Gary M. Radke, Dean’s Professor of the Humanities at Syracuse University and a fellow of the American Academy in Rome, will present the 2011 J. Bernard Schultz Endowed Lecture in Art History, Thursday (March 3) at West Virginia University’s Creative Arts Center.
The lecture is titled “What Should a Sculpture by Leonardo da Vinci Look Like?” and begins at 5 p.m. in the Bloch learning and Performance Hall (200A). It is free and open to the public.
Painter, inventor, naturalist, anatomist, and so much more, Leonardo da Vinci (1452-1519) was renowned in his own day as a remarkable sculptor, too. And yet, in his famous “Treatise on Painting” Leonardo disparaged the art of sculpture as dirty, manual work.
Today, art historians do not agree which, or even if any, of his sculptures survive.
Professor Radke will illustrate how art historians make such determinations and discuss why it is so difficult to recognize Leonardo’s work in sculpture. He will also propose that two previously unrecognized silver figures may have been created by the master.
Radke has received fellowship support from the Andrew W. Mellon Foundation, the Samuel H. Kress Foundation, ACLS, and the Gladys Krieble Delmas Foundation, among others.
His publications include “Viterbo: Profile of a Thirteenth-Century Papal Palace (Cambridge, 1997), with John T. Paoletti “Art in Renaissance Italy,” 3rd edition (London and New York, 2005), “The Gates of Paradise, Lorenzo Ghiberti’s Renaissance Masterpiece,” (Atlanta: High Museum of Art and New Haven and London: Yale University Press, 2007) and “Leonardo da Vinci and the Art of Sculpture,” (Atlanta: High Museum of Art and New Haven and London: Yale University Press, 2009), as well as numerous articles and book chapters on Italian Renaissance architecture and sculpture.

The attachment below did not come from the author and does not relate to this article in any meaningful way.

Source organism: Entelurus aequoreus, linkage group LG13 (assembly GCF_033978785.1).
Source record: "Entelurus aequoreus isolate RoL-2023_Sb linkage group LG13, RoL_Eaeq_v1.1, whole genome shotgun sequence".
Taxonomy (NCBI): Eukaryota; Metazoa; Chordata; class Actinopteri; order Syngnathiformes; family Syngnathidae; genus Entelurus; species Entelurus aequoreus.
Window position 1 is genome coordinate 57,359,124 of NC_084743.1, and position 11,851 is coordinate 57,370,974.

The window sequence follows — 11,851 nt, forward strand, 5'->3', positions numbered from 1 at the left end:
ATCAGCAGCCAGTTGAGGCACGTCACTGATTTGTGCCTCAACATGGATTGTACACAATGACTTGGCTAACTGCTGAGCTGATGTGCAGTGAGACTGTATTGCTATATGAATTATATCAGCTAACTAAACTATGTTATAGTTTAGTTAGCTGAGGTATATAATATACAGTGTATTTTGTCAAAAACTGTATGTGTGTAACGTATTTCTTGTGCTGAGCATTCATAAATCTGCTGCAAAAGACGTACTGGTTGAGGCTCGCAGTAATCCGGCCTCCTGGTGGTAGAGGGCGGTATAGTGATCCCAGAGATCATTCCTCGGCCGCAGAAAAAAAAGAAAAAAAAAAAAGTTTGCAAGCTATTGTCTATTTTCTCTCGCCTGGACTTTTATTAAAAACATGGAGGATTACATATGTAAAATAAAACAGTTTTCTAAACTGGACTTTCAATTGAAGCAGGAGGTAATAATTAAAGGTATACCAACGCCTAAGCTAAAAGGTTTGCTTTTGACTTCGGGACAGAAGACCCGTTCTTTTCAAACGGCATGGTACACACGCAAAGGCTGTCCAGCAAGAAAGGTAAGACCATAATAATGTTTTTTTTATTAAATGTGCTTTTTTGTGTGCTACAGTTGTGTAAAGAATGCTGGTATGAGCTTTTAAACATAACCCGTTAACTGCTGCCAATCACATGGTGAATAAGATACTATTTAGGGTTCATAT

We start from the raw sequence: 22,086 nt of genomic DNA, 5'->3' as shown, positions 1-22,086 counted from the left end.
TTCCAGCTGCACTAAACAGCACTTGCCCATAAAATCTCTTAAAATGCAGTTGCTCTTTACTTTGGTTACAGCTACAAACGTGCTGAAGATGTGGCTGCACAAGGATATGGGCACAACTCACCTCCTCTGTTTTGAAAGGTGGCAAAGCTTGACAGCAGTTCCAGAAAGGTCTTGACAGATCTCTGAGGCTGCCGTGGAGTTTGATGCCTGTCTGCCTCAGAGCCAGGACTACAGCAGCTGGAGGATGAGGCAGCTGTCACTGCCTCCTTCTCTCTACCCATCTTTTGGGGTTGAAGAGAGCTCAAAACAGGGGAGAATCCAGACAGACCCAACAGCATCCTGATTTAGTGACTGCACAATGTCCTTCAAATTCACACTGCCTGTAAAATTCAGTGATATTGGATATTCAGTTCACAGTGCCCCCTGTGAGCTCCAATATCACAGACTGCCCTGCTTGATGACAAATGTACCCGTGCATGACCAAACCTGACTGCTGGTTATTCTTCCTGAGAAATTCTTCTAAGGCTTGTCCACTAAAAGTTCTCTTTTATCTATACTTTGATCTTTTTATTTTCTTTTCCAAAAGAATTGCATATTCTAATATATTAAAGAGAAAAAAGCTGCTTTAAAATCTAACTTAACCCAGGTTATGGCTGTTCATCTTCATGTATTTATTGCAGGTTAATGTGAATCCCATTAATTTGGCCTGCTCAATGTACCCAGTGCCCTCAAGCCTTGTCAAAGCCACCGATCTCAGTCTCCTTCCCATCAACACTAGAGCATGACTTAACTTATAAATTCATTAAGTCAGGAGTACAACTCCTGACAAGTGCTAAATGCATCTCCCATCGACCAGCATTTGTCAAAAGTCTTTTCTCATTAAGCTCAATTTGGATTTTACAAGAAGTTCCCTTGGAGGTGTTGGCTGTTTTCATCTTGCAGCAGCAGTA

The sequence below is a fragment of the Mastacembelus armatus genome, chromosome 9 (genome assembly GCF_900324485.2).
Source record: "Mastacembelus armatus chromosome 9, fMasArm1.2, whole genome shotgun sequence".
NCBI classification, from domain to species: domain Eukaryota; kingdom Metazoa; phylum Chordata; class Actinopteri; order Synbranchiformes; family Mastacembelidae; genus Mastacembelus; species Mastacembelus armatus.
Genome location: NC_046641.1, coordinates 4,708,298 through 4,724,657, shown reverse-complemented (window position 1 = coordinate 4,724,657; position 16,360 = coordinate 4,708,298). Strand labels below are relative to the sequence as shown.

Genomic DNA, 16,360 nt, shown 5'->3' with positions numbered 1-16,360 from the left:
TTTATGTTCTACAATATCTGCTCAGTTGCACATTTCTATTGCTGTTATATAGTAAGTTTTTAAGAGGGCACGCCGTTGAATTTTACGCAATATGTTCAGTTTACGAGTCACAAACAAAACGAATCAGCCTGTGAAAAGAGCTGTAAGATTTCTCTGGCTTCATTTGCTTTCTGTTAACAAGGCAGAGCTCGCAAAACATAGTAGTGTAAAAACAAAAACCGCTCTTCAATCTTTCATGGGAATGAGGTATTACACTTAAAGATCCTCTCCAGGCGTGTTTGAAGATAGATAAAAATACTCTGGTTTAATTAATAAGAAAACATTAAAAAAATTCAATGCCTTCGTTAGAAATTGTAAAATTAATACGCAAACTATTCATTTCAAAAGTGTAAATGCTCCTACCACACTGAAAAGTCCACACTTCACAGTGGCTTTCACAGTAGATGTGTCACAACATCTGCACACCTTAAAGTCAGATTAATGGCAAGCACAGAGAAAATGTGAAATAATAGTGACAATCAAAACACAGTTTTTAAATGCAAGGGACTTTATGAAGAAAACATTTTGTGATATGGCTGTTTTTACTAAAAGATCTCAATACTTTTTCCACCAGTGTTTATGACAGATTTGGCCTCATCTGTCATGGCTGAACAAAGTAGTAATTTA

He is past president of the Italian Art Society, and his work as guest curator for exhibitions of Italian art at the High Museum of Art has been recognized in The New York Times, “Art News,” “Smithsonian Magazine” and other publications.
Radke is also an award-winning teacher, recognized as Meredith Professor for Teaching Excellence and William Wasserstrom Awardee for Excellence in Graduate Teaching.
Every other year, he co-teaches a course on Leonardo da Vinci as artist and engineer with a colleague in civil engineering. His other courses include: Early Renaissance Art, High Renaissance Art and Mannerism, and Michelangelo’s Italy.
The J. Bernard Schultz Lecture Series in Art History was endowed in the College of Creative Arts in 2004 by donors who wish to remain anonymous. The Lecture Series honors current College of Creative Arts Dean Bernie Schultz, who is also professor of art history in the Division of Art and director of the Creative Arts Center.
Each year, the lecture series brings a leading art historian to WVU to enhance the art history program as well as engage the intellectual life of the University.
The J. Bernard Schultz Lecture Series in Art History endowment was created through the WVU Foundation, a private non-profit corporation that generates and provides support for West Virginia University.
For more information about the lecture, contact the WVU College of Creative Arts at (304) 293-4359.
CONTACT: Charlene Lattea, College of Creative Arts
304-293-4841 ext. 3108, Charlene.Lattea@mail.wvu.edu
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